Postby vyelps » Thu Aug 19, 2010 1:46 pm

dougroberts wrote:I do agree with vyelps. In addition, there generally is no such thing as "corporate law," because if you work in a large corporation's legal department you generally specialize in one area like Employment Law, Tax, Intellectual Property, Real Estate, Commercial Transactions, etc. depending on the nature of the business.

That being said, if you are interested in this area you should take courses in a few of these areas. Some companies do have "generalists" who basically assist in all areas above, but generally your best bet is to pick 1-3 of these areas and take classes in those areas. I know this from interning at a Fortune 25's legal department.

Finally, "corporate law" is not something you can generally go into straight from law school. Most large corporations (smaller ones may be more lenient) require that you have 5-7 years experience working in a larger law firm before jumping to an in-house position. HOWEVER, there are exceptions to this rule. In fact I interned the largest company in my state and they do not follow this rule.

In re: to your undergraduate degree, IR is not necessarily a bar to working in a corporate setting, but it definitely is not advantageous. A finance, accounting, or business strategy undergraduate degree will help you the most in this area, and be a great job-finding asset. But again, any other degree does not prevent you from going in to the corporate world.


Sorry but this is NOT correct. You are confusing an "in-house" counsel with "corporate lawyer." Most major firms have corporate departments that handle M&A, Securities, and other types of transactional work. Corporate law does exist and you can certainly go into it after law school. Your comment is correct wrt going in house for an individual company.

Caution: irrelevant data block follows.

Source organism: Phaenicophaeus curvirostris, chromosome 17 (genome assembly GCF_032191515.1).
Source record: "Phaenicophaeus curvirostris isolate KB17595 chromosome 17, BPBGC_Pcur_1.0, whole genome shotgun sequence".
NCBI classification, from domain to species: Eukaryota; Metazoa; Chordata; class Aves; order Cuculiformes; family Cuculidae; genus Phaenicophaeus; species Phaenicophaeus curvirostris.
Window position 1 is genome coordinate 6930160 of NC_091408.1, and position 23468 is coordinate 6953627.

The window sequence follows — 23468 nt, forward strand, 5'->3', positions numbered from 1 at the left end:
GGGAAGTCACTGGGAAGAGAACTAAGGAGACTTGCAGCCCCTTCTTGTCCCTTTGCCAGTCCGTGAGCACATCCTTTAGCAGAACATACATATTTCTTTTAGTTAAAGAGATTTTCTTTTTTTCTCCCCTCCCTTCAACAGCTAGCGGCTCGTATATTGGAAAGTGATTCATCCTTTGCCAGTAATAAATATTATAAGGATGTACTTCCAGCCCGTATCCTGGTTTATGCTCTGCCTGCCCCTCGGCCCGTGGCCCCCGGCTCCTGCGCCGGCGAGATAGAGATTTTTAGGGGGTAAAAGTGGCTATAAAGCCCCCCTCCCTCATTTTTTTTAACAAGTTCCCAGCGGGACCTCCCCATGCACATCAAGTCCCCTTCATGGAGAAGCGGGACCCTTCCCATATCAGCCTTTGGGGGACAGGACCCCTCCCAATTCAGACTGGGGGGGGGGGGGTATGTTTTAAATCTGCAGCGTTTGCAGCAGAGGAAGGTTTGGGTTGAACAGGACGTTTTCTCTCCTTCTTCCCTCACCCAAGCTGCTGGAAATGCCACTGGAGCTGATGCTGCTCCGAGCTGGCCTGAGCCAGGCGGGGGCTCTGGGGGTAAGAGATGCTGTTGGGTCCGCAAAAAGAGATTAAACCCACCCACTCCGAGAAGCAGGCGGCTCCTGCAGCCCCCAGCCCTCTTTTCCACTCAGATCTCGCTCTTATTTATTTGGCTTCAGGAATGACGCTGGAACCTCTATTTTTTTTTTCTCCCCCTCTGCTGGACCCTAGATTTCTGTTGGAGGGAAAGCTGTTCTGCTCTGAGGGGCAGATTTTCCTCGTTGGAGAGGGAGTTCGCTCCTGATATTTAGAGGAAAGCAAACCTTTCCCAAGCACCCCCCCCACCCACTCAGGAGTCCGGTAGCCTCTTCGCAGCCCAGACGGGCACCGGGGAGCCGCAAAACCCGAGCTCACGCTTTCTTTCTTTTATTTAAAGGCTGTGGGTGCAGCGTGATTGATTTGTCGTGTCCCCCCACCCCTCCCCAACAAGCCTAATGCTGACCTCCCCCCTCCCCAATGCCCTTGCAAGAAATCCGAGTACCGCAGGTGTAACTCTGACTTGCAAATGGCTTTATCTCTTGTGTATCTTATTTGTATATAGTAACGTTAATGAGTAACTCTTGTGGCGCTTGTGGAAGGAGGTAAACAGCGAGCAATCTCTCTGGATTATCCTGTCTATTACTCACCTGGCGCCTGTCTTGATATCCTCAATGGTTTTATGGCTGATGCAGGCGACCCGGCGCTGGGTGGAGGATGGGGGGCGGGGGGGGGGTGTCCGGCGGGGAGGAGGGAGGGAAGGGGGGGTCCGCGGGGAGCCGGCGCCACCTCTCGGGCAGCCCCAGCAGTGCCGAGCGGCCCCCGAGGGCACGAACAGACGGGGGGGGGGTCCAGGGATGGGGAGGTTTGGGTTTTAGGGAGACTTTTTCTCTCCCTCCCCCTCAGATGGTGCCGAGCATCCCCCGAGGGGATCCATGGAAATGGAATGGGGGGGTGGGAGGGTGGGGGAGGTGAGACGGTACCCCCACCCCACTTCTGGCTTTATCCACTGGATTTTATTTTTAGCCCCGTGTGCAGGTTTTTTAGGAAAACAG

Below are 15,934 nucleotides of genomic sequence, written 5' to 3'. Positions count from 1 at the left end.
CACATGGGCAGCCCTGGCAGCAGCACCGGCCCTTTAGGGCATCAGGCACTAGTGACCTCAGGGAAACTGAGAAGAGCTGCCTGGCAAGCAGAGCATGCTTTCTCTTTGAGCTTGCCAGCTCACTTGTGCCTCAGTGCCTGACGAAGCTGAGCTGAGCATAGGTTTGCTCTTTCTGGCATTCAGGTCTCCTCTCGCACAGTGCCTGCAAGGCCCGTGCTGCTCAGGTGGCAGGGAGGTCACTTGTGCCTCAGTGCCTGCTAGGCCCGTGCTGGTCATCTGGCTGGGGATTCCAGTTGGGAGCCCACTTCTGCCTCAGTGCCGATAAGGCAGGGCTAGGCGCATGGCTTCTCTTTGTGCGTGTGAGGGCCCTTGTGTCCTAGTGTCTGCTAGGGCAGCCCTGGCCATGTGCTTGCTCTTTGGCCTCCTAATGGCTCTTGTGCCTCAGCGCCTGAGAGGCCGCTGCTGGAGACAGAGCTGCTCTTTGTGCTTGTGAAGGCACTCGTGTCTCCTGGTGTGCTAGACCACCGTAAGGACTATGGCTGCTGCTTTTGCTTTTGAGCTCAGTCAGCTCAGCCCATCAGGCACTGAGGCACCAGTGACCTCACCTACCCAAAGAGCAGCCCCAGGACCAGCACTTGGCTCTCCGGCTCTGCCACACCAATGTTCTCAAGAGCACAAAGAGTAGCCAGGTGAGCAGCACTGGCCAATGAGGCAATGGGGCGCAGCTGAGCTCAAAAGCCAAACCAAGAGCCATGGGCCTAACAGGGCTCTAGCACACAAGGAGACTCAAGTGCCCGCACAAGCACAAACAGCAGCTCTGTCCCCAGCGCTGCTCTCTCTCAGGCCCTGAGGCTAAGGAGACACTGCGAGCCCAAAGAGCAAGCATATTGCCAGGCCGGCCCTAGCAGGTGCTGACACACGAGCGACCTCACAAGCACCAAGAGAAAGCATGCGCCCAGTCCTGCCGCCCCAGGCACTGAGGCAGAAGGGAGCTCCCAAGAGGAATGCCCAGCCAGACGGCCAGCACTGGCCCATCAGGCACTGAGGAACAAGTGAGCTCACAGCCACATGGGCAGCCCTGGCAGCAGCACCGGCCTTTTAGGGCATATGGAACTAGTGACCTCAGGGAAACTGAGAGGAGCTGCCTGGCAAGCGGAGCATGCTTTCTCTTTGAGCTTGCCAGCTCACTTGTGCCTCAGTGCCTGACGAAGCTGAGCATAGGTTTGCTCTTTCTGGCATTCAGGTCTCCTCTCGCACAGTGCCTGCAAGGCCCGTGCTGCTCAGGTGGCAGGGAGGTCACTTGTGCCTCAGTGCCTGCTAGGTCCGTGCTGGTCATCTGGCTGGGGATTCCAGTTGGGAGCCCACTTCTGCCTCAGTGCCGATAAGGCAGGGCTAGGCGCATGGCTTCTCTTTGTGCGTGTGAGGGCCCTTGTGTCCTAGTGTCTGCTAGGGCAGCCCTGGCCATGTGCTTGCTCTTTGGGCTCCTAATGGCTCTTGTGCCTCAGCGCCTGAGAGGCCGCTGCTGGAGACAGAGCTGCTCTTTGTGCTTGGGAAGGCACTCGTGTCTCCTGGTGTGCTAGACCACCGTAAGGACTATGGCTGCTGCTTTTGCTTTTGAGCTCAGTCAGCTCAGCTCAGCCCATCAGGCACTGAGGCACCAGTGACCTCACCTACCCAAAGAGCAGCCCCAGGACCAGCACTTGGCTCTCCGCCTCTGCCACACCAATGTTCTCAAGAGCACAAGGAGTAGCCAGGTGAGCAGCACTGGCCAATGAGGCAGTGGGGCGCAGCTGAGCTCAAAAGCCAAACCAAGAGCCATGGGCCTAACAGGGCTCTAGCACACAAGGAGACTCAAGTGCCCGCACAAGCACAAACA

Pip
Posts: 141
Joined: Wed Aug 04, 2010 5:30 pm

Re: Corporate Law

Postby Pip » Fri Aug 20, 2010 7:57 pm

You are way off base on your assumption that corporations don't hire graduates out of law school. Every corporation mid-size to very large DO hire some directly out of law school. Though as a general rule they progress much slower up the ladder than the ones that are hired in from a law firm with years of legal experience. Also the corporate position tend to be highly competitive for graduate with the corporation looking for the top of their class graduates.

User avatar
rdcws000
Posts: 308
Joined: Wed Mar 10, 2010 7:41 pm

Re: Corporate Law

Postby rdcws000 » Fri Aug 20, 2010 8:31 pm

Pip wrote:You are way off base on your assumption that corporations don't hire graduates out of law school. Every corporation mid-size to very large DO hire some directly out of law school. Though as a general rule they progress much slower up the ladder than the ones that are hired in from a law firm with years of legal experience. Also the corporate position tend to be highly competitive for graduate with the corporation looking for the top of their class graduates.


Actually, dougroberts explained the "general rule" very well, and proceeded to call out that there are exceptions.

HOWEVER, there are exceptions to this rule. In fact I interned the largest company in my state and they do not follow this rule.


I would be less inclined to agree with your argument that

Every corporation mid-size to very large DO hire some directly out of law school.


In fact, some do not.